2012 was a very good year for the luxury real estate market, but the question now is will that trend continue given the increase in taxes high-end buyers will face in 2013 as a result of the “fiscal cliff” deal reached in Washington D.C. earlier this month.
According to an examination of the situation by Forbes, sales of luxury homes reached a four-year high last year and the final quarter of 2012 was particularly active. That was largely the result of sellers desperate to close transactions prior to the tax rate increase. The “fiscal cliff” deal hammered out by Congress and President Obama increases the income tax on households earning more than $450,000 to 39.5 percent from 35 percent. Most observers quoted in the story believe the tax increase, along with the high-volume of activity in the final quarter of 2012, will likely lead to a slight slowdown during the opening months of 2013.
To give you an idea of how brisk activity in the luxury real estate market was at the end of 2012, Forbes notes sales in Manhattan in New York City were up 29 percent in the last quarter as compared to 2011. In Greenwich, Conn. the surge was even more pronounced. In December, sales were up a whopping 89 percent from December 2011.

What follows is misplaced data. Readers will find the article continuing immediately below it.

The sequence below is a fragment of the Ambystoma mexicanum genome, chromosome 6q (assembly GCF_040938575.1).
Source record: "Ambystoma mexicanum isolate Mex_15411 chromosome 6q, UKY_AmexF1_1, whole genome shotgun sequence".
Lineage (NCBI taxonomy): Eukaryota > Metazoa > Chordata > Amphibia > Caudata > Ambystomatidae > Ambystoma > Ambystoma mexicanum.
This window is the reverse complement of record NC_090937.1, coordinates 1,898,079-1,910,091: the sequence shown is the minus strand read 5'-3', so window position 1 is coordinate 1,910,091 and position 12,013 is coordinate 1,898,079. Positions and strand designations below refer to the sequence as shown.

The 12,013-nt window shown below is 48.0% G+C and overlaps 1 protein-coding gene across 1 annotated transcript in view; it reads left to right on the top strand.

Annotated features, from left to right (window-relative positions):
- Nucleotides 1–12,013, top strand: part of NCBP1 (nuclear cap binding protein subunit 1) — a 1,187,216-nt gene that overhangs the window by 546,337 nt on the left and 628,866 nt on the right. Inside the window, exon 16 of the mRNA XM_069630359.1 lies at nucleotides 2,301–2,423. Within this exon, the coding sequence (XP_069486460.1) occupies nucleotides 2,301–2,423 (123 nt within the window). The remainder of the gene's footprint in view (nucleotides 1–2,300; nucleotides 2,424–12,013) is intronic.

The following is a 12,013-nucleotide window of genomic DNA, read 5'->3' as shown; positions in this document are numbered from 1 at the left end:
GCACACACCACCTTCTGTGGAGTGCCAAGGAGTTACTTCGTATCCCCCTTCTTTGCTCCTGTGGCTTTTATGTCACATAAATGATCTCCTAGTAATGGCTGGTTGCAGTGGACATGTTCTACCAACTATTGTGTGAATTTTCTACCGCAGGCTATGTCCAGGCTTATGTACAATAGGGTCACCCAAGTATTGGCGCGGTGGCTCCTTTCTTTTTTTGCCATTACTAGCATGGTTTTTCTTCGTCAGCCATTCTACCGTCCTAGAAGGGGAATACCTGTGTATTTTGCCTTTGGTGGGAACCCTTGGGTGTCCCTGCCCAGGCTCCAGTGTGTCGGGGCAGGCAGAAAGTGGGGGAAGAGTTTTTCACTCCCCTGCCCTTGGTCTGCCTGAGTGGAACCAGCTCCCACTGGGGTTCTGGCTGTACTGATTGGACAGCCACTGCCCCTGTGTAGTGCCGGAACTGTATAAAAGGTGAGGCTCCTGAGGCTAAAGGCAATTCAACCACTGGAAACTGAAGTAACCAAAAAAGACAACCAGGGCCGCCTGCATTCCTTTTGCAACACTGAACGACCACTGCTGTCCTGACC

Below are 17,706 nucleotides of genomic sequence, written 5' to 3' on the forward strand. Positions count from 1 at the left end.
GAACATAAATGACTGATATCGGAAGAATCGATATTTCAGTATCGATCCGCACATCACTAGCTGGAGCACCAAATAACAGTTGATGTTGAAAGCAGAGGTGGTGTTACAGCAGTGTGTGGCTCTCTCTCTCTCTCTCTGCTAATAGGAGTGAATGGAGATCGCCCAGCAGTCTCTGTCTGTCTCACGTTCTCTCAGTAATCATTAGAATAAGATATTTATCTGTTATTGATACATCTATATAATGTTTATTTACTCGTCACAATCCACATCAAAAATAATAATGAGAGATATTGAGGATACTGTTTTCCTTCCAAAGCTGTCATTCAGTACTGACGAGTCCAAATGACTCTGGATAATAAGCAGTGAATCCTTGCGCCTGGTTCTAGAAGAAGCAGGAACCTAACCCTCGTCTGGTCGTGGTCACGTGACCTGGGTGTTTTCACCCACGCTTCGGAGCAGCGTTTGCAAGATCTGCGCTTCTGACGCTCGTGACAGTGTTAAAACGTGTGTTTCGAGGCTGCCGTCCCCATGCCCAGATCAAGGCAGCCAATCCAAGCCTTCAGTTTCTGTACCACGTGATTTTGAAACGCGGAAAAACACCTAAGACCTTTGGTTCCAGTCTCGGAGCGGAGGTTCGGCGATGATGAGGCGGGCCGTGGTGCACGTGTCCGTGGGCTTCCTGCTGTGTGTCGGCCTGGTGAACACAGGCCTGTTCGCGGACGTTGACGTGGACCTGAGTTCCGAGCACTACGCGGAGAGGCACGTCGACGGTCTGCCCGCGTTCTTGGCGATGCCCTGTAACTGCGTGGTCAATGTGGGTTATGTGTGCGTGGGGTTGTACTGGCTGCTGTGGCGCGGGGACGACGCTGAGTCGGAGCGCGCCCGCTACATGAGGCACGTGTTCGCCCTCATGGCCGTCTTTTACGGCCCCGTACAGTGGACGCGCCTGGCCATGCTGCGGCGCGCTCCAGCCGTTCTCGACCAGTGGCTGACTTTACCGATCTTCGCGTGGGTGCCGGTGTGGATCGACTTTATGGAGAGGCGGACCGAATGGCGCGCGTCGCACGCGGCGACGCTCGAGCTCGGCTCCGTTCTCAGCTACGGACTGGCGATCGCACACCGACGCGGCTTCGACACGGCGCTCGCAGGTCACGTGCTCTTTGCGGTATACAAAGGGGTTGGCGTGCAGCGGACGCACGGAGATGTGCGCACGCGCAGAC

Despite a potential slow down in activity during the short term, expert don’t believe it will subdue home prices. That’s because given the heavy action to close the year, supply has been squeezed which means prices should in fact still continue to increase.
A Los Angeles-based real estate professional echoed the sentiments, noting that, especially in Southern California, there is an influx of foreign buyers still looking to join L.A.’s well-heeled communities like Beverly Hills and Malibu.